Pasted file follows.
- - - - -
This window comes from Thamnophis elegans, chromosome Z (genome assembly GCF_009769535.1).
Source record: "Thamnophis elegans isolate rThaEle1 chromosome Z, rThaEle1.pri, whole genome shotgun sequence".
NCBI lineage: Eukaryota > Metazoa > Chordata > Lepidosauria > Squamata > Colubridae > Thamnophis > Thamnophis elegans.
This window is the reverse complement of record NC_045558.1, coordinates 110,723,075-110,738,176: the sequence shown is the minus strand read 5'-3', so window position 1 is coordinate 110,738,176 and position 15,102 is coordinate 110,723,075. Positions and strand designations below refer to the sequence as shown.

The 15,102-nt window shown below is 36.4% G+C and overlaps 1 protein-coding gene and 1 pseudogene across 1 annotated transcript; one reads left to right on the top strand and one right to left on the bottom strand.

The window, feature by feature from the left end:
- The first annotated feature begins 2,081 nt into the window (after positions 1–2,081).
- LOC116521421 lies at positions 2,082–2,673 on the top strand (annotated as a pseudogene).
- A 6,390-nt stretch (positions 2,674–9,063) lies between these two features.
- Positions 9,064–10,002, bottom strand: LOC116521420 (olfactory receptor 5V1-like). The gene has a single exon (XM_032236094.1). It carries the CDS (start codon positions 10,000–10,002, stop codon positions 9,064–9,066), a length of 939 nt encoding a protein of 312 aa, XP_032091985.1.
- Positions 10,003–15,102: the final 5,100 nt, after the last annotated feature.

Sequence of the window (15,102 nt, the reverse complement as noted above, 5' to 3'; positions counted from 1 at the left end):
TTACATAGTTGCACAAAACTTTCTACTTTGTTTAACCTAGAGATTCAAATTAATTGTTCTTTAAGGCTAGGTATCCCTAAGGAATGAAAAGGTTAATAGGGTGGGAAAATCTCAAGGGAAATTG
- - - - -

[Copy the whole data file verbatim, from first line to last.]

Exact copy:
This window comes from Thamnophis elegans, chromosome Z (genome assembly GCF_009769535.1).
Source record: "Thamnophis elegans isolate rThaEle1 chromosome Z, rThaEle1.pri, whole genome shotgun sequence".
NCBI lineage: Eukaryota > Metazoa > Chordata > Lepidosauria > Squamata > Colubridae > Thamnophis > Thamnophis elegans.
This window is the reverse complement of record NC_045558.1, coordinates 110,723,075-110,738,176: the sequence shown is the minus strand read 5'-3', so window position 1 is coordinate 110,738,176 and position 15,102 is coordinate 110,723,075. Positions and strand designations below refer to the sequence as shown.

The 15,102-nt window shown below is 36.4% G+C and overlaps 1 protein-coding gene and 1 pseudogene across 1 annotated transcript; one reads left to right on the top strand and one right to left on the bottom strand.

The window, feature by feature from the left end:
- The first annotated feature begins 2,081 nt into the window (after positions 1–2,081).
- LOC116521421 lies at positions 2,082–2,673 on the top strand (annotated as a pseudogene).
- A 6,390-nt stretch (positions 2,674–9,063) lies between these two features.
- Positions 9,064–10,002, bottom strand: LOC116521420 (olfactory receptor 5V1-like). The gene has a single exon (XM_032236094.1). It carries the CDS (start codon positions 10,000–10,002, stop codon positions 9,064–9,066), a length of 939 nt encoding a protein of 312 aa, XP_032091985.1.
- Positions 10,003–15,102: the final 5,100 nt, after the last annotated feature.

Sequence of the window (15,102 nt, the reverse complement as noted above, 5' to 3'; positions counted from 1 at the left end):
TTACATAGTTGCACAAAACTTTCTACTTTGTTTAACCTAGAGATTCAAATTAATTGTTCTTTAAGGCTAGGTATCCCTAAGGAATGAAAAGGTTAATAGGGTGGGAAAATCTCAAGGGAAATTG